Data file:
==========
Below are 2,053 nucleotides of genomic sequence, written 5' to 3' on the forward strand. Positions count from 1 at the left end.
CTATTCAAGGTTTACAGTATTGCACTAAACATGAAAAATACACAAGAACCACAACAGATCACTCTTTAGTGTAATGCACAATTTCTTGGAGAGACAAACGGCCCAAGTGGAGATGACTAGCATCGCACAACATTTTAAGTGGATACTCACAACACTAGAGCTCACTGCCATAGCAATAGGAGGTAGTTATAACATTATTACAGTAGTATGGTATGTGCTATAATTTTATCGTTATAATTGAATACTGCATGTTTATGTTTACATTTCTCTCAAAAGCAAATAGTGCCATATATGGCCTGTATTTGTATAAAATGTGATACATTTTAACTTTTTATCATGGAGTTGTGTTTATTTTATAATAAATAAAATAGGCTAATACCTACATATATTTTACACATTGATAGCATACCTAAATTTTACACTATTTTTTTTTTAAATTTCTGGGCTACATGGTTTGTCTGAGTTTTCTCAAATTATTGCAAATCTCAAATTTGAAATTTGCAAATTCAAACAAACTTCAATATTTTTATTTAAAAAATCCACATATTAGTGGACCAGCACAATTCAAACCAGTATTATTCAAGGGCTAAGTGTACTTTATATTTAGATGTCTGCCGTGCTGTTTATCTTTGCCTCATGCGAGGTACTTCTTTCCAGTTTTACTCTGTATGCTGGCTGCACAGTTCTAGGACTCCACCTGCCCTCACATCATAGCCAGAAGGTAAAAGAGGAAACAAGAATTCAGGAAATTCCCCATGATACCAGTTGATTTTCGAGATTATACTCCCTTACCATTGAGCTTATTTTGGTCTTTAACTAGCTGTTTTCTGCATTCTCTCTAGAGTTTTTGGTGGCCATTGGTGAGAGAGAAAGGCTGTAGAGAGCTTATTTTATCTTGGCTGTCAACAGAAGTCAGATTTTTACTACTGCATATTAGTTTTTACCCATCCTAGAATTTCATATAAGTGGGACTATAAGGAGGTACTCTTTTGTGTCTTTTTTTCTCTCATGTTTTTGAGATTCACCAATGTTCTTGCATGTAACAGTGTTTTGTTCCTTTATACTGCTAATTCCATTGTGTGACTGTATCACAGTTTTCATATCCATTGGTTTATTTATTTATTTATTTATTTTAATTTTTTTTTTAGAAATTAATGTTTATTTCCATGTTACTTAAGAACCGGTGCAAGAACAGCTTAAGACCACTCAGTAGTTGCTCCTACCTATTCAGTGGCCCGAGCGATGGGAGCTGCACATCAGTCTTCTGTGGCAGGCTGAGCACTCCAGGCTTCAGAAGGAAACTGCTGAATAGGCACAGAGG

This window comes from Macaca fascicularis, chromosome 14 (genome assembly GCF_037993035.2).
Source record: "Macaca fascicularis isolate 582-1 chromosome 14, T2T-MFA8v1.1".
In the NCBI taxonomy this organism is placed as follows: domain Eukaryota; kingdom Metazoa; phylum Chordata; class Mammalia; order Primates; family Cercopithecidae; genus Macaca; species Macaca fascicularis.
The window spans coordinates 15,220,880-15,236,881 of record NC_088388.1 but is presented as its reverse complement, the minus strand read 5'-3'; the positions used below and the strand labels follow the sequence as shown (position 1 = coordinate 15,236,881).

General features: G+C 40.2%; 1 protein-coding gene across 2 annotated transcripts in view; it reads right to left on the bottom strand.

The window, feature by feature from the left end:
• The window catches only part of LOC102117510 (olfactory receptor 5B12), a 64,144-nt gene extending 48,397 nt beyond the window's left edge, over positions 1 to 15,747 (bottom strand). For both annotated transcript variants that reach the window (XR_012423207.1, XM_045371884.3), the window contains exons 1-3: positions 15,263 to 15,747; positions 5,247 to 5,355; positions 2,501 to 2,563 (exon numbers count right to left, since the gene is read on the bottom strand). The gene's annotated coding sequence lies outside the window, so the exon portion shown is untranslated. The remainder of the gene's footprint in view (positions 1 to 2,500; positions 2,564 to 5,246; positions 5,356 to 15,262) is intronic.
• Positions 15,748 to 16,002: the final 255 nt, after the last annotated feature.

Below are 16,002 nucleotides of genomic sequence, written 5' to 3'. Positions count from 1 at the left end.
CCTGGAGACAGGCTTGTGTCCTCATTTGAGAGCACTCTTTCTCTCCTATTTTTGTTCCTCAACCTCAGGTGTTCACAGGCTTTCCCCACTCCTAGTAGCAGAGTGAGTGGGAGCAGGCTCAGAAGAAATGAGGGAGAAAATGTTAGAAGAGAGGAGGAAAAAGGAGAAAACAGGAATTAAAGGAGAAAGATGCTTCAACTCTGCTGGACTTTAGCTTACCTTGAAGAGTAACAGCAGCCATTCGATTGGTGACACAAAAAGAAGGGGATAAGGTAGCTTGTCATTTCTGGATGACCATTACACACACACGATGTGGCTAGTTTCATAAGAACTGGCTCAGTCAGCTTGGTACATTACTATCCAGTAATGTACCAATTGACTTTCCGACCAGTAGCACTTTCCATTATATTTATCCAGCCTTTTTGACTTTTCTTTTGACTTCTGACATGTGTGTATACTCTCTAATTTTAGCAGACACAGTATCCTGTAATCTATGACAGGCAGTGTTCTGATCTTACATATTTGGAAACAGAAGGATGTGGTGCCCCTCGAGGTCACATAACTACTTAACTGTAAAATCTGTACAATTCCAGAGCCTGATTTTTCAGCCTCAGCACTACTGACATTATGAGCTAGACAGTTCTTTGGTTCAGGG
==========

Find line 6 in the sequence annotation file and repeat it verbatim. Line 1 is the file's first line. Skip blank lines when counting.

The window spans coordinates 15,220,880-15,236,881 of record NC_088388.1 but is presented as its reverse complement, the minus strand read 5'-3'; the positions used below and the strand labels follow the sequence as shown (position 1 = coordinate 15,236,881).